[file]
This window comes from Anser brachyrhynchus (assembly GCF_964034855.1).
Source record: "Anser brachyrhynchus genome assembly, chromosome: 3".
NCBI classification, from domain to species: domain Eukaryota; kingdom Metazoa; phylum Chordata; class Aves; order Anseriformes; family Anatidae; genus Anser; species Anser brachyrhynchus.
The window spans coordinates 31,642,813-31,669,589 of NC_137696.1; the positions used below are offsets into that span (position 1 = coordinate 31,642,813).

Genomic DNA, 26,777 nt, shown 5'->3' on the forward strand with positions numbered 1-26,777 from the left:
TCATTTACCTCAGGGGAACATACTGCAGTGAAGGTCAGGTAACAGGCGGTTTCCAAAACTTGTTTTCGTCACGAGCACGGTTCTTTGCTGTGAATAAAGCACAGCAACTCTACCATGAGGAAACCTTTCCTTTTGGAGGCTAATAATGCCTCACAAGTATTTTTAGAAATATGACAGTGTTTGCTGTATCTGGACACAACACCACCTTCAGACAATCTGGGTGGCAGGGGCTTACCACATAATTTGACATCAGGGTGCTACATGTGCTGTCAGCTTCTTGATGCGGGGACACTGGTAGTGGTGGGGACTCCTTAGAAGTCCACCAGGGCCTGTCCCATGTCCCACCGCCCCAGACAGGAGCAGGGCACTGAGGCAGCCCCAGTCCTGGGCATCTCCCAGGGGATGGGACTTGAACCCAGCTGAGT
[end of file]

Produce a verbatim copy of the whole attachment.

This window comes from Anser brachyrhynchus (assembly GCF_964034855.1).
Source record: "Anser brachyrhynchus genome assembly, chromosome: 3".
NCBI classification, from domain to species: domain Eukaryota; kingdom Metazoa; phylum Chordata; class Aves; order Anseriformes; family Anatidae; genus Anser; species Anser brachyrhynchus.
The window spans coordinates 31,642,813-31,669,589 of NC_137696.1; the positions used below are offsets into that span (position 1 = coordinate 31,642,813).

Genomic DNA, 26,777 nt, shown 5'->3' on the forward strand with positions numbered 1-26,777 from the left:
TCATTTACCTCAGGGGAACATACTGCAGTGAAGGTCAGGTAACAGGCGGTTTCCAAAACTTGTTTTCGTCACGAGCACGGTTCTTTGCTGTGAATAAAGCACAGCAACTCTACCATGAGGAAACCTTTCCTTTTGGAGGCTAATAATGCCTCACAAGTATTTTTAGAAATATGACAGTGTTTGCTGTATCTGGACACAACACCACCTTCAGACAATCTGGGTGGCAGGGGCTTACCACATAATTTGACATCAGGGTGCTACATGTGCTGTCAGCTTCTTGATGCGGGGACACTGGTAGTGGTGGGGACTCCTTAGAAGTCCACCAGGGCCTGTCCCATGTCCCACCGCCCCAGACAGGAGCAGGGCACTGAGGCAGCCCCAGTCCTGGGCATCTCCCAGGGGATGGGACTTGAACCCAGCTGAGT